After decades, a welcome return of Jenůfa to Covent Garden.
Expectations were running high for The Royal Opera’s latest addition to its cycle of Janáček operas – a new staging of Jenůfa by the distinguished German director, Claus Guth. Rehearsals were well underway last March when Covid struck and the project had to be abandoned, so it’s to The Royal Opera’s credit that they managed to slot a run of five performances back into the schedule so soon. We may have lost the original conductor, Števa, and Laca, but there was a collective sigh of relief that both Asmik Grigorian (Jenůfa) and Karita Mattila (Kostelnicka) were still slated to appear.
Mostly, those expectations were met. For a director renowned for his interventionist approach to many of the standard works in the operatic canon, his staging is surprisingly conventional, despite the addition of an extra layer of symbolism which fortunately never really gets in the way. Its greatest strength is the way in which Guth tells the story with unswerving honesty, each act having its own distinct look and feel. The only common denominator throughout is Michael Levine’s slatted box design – the back wall placed far upstage, so while this provides a large area in which the action can take place, it’s not very singer friendly, but more of that later.
Taking their cue from the repetitive xylophone motif that underpins the first act, Guth and Levine represent this visually as a metaphor for the humdrum existence of the inhabitants of this small Moravian village, as they go through the motions of daily life. In the second act, the Kostelnicka’s house is a prison composed of bed frames, the mattresses scattered randomly outside. A character dressed as a raven stalks the stage, while the ladies of the ROH Chorus, in black – looking like refugees in mourning from Gilead – react silently as the tragedy unfurls.
Act III is simpler – the stage strewn with flowers, the only props an assortment of tables and chairs. Whether coincidental or not, this final act was the most convincing of the evening. Although Levine created a series of memorable stage tableaux, the downside to such a wide open space was voices got lost – the sound dissipating into the wings and the flies. These compelling designs were complemented by Gesine Völlm’s timeless costumes, and James Farncombe’s intricate lighting plot.
At its centre are Karita Mattila’s proud, imperious Kostelnicka, and Asmik Grigorian’s heartbreaking Jenůfa. Mattila is a born stage animal, so it was impossible not to be drawn inexorably into the character’s impossible dilemma. Living every bar as if her life depended on it, her transformation from the straight-backed guardian of the village’s morals in the first act, to the broken, haunted figure in the third was chartered meticulously and was painful to behold.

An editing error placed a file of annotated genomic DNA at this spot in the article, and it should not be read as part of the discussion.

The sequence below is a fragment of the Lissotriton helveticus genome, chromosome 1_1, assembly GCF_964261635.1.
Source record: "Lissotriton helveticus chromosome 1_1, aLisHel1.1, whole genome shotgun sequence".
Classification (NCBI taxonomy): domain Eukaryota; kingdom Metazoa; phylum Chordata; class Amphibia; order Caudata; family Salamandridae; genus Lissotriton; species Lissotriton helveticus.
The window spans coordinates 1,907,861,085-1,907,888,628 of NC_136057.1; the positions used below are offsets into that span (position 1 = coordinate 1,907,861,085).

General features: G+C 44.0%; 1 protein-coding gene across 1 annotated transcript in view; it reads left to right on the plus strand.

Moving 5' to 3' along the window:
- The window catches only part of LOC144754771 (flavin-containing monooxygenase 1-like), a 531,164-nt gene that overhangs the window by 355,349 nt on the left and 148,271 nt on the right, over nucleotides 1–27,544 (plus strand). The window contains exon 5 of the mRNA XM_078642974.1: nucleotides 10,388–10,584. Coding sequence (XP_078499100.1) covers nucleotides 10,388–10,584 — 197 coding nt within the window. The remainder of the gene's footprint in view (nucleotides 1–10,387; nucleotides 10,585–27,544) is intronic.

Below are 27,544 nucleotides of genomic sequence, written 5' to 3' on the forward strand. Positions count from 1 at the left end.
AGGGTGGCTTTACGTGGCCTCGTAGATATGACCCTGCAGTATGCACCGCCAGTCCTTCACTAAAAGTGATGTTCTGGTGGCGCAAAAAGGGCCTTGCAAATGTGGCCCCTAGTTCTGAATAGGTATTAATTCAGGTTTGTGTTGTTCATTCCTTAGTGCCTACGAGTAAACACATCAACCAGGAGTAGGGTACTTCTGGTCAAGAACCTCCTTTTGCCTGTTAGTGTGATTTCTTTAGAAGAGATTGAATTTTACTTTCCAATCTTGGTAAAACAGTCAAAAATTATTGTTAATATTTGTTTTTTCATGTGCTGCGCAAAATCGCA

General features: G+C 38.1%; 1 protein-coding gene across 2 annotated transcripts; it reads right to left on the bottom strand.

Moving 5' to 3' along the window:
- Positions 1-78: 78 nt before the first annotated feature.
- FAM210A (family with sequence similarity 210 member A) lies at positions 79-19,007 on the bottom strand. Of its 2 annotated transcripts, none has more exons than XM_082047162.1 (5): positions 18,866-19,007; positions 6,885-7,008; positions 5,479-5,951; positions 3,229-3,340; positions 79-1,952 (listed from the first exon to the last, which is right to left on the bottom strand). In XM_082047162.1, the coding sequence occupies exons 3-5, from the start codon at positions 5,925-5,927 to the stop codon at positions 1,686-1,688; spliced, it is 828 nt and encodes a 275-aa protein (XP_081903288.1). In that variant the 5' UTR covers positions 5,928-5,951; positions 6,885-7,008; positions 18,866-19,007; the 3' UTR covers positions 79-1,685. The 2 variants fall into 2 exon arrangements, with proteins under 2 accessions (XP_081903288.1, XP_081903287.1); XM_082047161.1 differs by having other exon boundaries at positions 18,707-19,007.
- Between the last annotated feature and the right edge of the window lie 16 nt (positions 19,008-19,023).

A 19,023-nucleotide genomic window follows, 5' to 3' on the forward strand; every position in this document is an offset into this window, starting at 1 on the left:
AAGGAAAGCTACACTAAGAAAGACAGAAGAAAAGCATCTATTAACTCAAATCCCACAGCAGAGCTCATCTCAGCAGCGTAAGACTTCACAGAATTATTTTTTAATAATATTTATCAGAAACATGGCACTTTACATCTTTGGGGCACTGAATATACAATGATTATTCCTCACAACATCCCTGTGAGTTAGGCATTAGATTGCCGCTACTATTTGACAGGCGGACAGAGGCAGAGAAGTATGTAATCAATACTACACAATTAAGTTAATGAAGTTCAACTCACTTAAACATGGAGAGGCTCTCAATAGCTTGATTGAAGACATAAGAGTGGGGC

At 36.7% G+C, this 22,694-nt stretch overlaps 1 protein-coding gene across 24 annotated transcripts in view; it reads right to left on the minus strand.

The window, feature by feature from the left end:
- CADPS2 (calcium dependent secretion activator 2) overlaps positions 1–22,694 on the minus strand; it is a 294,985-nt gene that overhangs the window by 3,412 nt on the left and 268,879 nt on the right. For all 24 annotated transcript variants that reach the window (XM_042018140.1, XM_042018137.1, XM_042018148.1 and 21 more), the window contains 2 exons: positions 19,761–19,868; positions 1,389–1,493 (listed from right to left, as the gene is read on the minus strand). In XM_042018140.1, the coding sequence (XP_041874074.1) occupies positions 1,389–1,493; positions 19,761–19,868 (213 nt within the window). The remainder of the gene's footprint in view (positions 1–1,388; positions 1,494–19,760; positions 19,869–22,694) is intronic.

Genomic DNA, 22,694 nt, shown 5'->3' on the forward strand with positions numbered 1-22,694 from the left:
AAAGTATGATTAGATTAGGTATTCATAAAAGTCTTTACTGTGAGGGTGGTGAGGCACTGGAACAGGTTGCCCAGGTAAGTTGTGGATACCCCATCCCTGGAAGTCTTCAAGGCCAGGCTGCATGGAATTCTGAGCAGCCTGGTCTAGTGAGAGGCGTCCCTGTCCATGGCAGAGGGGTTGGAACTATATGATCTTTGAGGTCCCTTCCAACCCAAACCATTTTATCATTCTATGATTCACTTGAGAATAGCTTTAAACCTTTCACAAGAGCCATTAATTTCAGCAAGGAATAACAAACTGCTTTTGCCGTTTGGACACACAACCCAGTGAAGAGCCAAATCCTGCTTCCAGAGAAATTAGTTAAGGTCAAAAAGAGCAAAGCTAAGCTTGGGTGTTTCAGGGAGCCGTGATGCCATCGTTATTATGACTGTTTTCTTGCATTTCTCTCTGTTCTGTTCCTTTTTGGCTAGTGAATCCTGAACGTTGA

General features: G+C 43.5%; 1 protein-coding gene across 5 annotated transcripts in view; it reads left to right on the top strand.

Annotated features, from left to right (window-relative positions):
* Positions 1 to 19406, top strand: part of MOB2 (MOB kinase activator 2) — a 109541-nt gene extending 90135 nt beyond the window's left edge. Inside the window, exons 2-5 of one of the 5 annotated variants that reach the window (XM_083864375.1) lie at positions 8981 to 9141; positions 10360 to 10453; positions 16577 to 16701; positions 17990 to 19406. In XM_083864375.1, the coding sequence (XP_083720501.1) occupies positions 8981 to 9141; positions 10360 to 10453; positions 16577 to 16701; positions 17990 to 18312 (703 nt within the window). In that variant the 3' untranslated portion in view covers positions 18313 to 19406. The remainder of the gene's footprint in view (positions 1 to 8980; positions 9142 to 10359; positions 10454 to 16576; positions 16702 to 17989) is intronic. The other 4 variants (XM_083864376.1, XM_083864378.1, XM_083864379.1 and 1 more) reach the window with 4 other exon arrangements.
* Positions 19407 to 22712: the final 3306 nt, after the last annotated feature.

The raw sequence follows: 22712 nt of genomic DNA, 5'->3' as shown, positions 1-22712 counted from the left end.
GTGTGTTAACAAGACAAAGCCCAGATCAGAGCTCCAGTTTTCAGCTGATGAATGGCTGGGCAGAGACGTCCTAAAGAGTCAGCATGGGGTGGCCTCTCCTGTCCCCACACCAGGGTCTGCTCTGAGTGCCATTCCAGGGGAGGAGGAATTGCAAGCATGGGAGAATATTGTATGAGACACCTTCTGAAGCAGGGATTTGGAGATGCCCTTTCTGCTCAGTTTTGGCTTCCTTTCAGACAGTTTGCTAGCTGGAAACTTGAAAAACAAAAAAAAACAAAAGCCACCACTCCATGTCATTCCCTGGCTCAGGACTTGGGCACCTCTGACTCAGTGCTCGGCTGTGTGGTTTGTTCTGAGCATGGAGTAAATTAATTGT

“Its greatest strength is the way in which Claus Guth tells the story with unswerving honesty…”
While her most recent predecessors in this role here have also made their mark dramatically (Eva Randová in the 1986 Lyubimov staging, and Anja Silja in the 1993 revival and new production by Tambosi in 2001), neither possessed the vocal opulence that Mattila still commands. The Finnish soprano never flinched from the demands Janáček’s angular, declamatory vocal lines made on her – overwhelming in her vision of death appearing at the climax to Act II, heart-rending when asking for her stepdaughter’s forgiveness. Hers was as completely rounded, musically assured assumption of the role as you’re ever likely to see or hear.
In the title role, Asmik Grigorian was never overshadowed by her more experienced colleague. Like Mattila, it’s impossible to take your eyes off her, and she lit up the stage whenever she appeared. Blessed with a glorious soprano instrument, suffused with colour, she was the Jenůfa of one’s dreams – her hymn to the Virgin Mary melted the heart. However, on a couple of occasions she was defeated by the wide open stage, and her voice failed to soar, but luckily they were few and far between. Her touching forgiveness of her stepmother, and singing of the closing, ambivalent duet with Laca – hope tinged with sadness, set the seal on an assured role and house debut.
As the two half brothers vying for her affections, Saimir Pirgu was an uncommonly forceful Števa – his tenor ringing out thrillingly. Nicky Spence, usually reliable and secure at the top of his range seemed strangely muted here, reticent even. Again, the vast expanses of the Covent Garden stage surely played their part in this, which was a shame as he certainly couldn’t be faulted for his vivid characterisation. Elena Zilio turned in an animated cameo as Grandmother Buryjovka, while the rest of the supporting cast was faultless.
Hungarian conductor Henrik Nánási led a propulsive account of this miraculous score, very much in the Mackerras tradition – spiky rhythms, pounding timpani, braying brass – and was rewarded with exceptional playing from the orchestra. There were the occasional issues with balance in the first act, but thereafter, stage and pit were in perfect harmony.
Absent from the Covent Garden stage for 20 years, it was good to see Janáček’s life-affirming masterpiece back in the repertoire and realised so well.
Performances continue until 12 October. More details can be found here.